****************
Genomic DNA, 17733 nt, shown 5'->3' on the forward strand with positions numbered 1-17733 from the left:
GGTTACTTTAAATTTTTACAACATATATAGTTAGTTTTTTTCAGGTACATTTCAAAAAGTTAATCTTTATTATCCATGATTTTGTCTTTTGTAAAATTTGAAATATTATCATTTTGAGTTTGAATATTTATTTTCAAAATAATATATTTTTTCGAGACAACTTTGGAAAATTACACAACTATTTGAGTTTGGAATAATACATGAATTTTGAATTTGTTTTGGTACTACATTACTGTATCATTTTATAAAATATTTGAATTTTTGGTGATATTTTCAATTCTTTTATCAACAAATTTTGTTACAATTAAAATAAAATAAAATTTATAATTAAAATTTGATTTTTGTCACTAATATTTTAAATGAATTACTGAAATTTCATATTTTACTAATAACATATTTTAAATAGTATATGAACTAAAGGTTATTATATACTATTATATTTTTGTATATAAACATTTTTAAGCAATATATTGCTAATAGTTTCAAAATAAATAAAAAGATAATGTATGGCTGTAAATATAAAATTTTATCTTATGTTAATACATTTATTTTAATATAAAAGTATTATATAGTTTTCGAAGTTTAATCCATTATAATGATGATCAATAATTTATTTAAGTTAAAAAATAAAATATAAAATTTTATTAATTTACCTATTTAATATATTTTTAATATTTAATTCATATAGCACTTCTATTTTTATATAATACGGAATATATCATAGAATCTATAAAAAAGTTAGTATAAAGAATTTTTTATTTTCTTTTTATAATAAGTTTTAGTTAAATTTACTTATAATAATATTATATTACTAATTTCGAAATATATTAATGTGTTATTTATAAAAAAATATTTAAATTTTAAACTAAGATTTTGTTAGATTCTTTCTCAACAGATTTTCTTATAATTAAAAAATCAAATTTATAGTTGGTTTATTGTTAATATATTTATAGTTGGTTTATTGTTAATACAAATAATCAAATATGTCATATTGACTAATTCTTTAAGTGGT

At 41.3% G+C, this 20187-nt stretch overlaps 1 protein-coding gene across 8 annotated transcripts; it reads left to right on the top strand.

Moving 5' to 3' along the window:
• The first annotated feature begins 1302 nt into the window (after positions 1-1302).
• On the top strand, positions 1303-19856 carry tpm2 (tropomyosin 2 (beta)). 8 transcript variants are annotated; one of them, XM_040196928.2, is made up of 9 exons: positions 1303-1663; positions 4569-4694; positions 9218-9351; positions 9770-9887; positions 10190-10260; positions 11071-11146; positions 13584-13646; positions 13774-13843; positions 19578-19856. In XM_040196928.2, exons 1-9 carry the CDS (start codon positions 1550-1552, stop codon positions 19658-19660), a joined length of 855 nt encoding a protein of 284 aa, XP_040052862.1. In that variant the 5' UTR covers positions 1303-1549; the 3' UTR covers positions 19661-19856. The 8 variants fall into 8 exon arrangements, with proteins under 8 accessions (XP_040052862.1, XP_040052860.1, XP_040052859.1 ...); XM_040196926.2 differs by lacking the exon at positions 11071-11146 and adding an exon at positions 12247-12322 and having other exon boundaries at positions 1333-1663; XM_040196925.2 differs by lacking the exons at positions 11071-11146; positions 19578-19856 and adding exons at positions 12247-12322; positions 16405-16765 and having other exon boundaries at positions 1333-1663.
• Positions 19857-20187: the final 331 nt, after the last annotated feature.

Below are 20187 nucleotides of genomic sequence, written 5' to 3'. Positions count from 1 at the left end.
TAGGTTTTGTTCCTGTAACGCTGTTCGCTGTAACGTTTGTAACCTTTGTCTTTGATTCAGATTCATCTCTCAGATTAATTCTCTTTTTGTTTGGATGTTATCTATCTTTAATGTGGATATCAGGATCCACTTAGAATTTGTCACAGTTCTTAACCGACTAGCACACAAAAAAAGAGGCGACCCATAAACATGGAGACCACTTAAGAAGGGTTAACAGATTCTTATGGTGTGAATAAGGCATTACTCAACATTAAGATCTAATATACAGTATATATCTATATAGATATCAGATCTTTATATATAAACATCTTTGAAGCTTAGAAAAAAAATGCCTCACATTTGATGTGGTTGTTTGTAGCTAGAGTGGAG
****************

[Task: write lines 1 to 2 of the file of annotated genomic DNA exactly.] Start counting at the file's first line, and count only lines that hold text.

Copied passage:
Genomic DNA, 17733 nt, shown 5'->3' on the forward strand with positions numbered 1-17733 from the left:
GGTTACTTTAAATTTTTACAACATATATAGTTAGTTTTTTTCAGGTACATTTCAAAAAGTTAATCTTTATTATCCATGATTTTGTCTTTTGTAAAATTTGAAATATTATCATTTTGAGTTTGAATATTTATTTTCAAAATAATATATTTTTTCGAGACAACTTTGGAAAATTACACAACTATTTGAGTTTGGAATAATACATGAATTTTGAATTTGTTTTGGTACTACATTACTGTATCATTTTATAAAATATTTGAATTTTTGGTGATATTTTCAATTCTTTTATCAACAAATTTTGTTACAATTAAAATAAAATAAAATTTATAATTAAAATTTGATTTTTGTCACTAATATTTTAAATGAATTACTGAAATTTCATATTTTACTAATAACATATTTTAAATAGTATATGAACTAAAGGTTATTATATACTATTATATTTTTGTATATAAACATTTTTAAGCAATATATTGCTAATAGTTTCAAAATAAATAAAAAGATAATGTATGGCTGTAAATATAAAATTTTATCTTATGTTAATACATTTATTTTAATATAAAAGTATTATATAGTTTTCGAAGTTTAATCCATTATAATGATGATCAATAATTTATTTAAGTTAAAAAATAAAATATAAAATTTTATTAATTTACCTATTTAATATATTTTTAATATTTAATTCATATAGCACTTCTATTTTTATATAATACGGAATATATCATAGAATCTATAAAAAAGTTAGTATAAAGAATTTTTTATTTTCTTTTTATAATAAGTTTTAGTTAAATTTACTTATAATAATATTATATTACTAATTTCGAAATATATTAATGTGTTATTTATAAAAAAATATTTAAATTTTAAACTAAGATTTTGTTAGATTCTTTCTCAACAGATTTTCTTATAATTAAAAAATCAAATTTATAGTTGGTTTATTGTTAATATATTTATAGTTGGTTTATTGTTAATACAAATAATCAAATATGTCATATTGACTAATTCTTTAAGTGGT